Ravi R. Tripathi, J.
1. Rule. Mr. Murli Devnani, learned Advocate appearing for Mr. A.M. Dagli, learned Advocate for the respondent, waives service of Rule on behalf of the respondent.
2. By filing this petition, the petitioner has prayed for issuing a writ of mandamus or a writ in the nature of mandamus or any other appropriate writ, order or direction, holding that the petitioner is entitled to get the back-wages with periodical increments and all other consequential benefits as if he was in service all through out. It is the case of the petitioner that even after the order of this Court in Letters Patent Appeal No. 661 of 1997 in Special Civil Application No. 6283 of 1996 (Coram : Honourable the Chief Justice, Mr. K.G. Balakrishnan and Mr. Justice J.M. Panchal) dated 30th July, 1998, the respondent-Corporation is not paying the back-wages with periodical increments to which the petitioner is entitled treating him to be in service all through out and all other consequential benefits. The order of the Division bench reads as under :
“For the foregoing reasons, the Appeal partly succeeds. The order passed by the learned Single judge by which full back-wages have been denied to the appellant, is hereby set aside and quashed. We hold that the appellant is entitled to 50% back-wages for the interregnum period. The respondent is directed to pay 50% back-wages to the appellant as early as possible and preferably within two months from the date of receipt of writ. The appeal is accordingly allowed with no order as to costs.”
2. The learned Advocate appearing for the petitioner relied upon a judgement in the matter between Municipal Corporation of Delhi vs. Prem Chand Gupta, reported at (2000) 10 SCC 115, to contend that the petitioner is entitled not only for back-wages, but, also all other consequential benefits including increments in the available time-scale and revisions of the time-scale, if any, and also further service benefits as per the rules and regulations applicable to him. The learned Advocate submitted that the Apex Court was considering that when termination of the respondent’s services came to be declared as invalid, being violative of Section 25F of the Industrial Disputes Act, 1947 and the case dragged on for 33 years, in which neither of the contesting parties were at fault and that the delay was due to pendency of the case in Courts. The employer being a Municipal Corporation, whose funds were primarily meant for public benefit, what amount should be allowed as back-wages. The Apex Court was pleased to allow 50% back-wages with all other consequential benefits in full.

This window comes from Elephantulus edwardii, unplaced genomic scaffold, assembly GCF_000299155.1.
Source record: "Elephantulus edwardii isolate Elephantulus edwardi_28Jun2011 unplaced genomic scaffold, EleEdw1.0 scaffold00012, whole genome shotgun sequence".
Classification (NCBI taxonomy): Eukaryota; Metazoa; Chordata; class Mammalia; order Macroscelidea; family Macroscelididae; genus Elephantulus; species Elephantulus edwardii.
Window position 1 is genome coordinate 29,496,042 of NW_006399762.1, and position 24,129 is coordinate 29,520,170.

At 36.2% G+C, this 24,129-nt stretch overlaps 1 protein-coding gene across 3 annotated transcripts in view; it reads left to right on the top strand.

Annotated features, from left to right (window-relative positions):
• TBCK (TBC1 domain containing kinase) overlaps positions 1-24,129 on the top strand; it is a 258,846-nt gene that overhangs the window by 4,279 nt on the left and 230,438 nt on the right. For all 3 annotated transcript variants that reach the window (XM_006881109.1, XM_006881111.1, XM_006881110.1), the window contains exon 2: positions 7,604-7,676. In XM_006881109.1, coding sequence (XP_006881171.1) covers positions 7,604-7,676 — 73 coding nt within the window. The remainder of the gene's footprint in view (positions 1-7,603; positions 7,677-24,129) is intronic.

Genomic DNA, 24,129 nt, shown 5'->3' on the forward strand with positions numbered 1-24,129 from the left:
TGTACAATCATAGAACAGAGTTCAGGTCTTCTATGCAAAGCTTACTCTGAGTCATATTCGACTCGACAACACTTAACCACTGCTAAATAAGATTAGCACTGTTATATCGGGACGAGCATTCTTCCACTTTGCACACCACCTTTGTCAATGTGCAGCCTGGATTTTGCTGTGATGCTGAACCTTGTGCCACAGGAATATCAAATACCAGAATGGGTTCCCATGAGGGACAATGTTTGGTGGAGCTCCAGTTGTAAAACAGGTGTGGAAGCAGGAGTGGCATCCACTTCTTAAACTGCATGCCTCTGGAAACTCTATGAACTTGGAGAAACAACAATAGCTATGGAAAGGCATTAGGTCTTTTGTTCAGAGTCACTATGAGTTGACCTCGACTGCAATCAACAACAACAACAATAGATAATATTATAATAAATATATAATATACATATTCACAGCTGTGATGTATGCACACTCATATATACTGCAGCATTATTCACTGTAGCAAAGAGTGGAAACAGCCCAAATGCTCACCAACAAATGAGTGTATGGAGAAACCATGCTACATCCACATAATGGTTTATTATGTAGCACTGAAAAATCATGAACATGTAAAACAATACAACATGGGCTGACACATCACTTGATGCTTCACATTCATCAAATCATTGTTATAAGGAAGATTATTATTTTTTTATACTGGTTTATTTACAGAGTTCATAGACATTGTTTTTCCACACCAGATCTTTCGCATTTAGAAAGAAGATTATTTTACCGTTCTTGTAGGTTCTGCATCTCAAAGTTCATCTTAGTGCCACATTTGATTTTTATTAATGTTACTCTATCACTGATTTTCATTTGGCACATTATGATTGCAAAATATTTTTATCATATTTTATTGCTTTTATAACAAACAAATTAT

The learned Advocate pointed out that, the Apex Court was pleased to modify the impugned order of the High Court by directing that the respondent-workman will be entitled to get 50% of back-wages from the date of his termination till his actual reinstatement in service of the Corporation with continuity of service, and that the respondent-workman will also be entitled to all other consequential benefits including increments in the available time-scale and revisions of time-scale, if any, and also further service benefits as per the rules and regulations of the appellant-Corporation, being treated to have been in continuous service of the appellant-Corporation from 29th April, 1966 all throughout till reinstatement.
3. In view of the aforesaid discussion, this petition is rejected as having found no substance. After the order of the Division Bench, nothing further remains to be done. However, the respondent-Corporation shall pay the back-wages to the petitioner-workman in accordance with law. Rule is discharged. No order as to costs.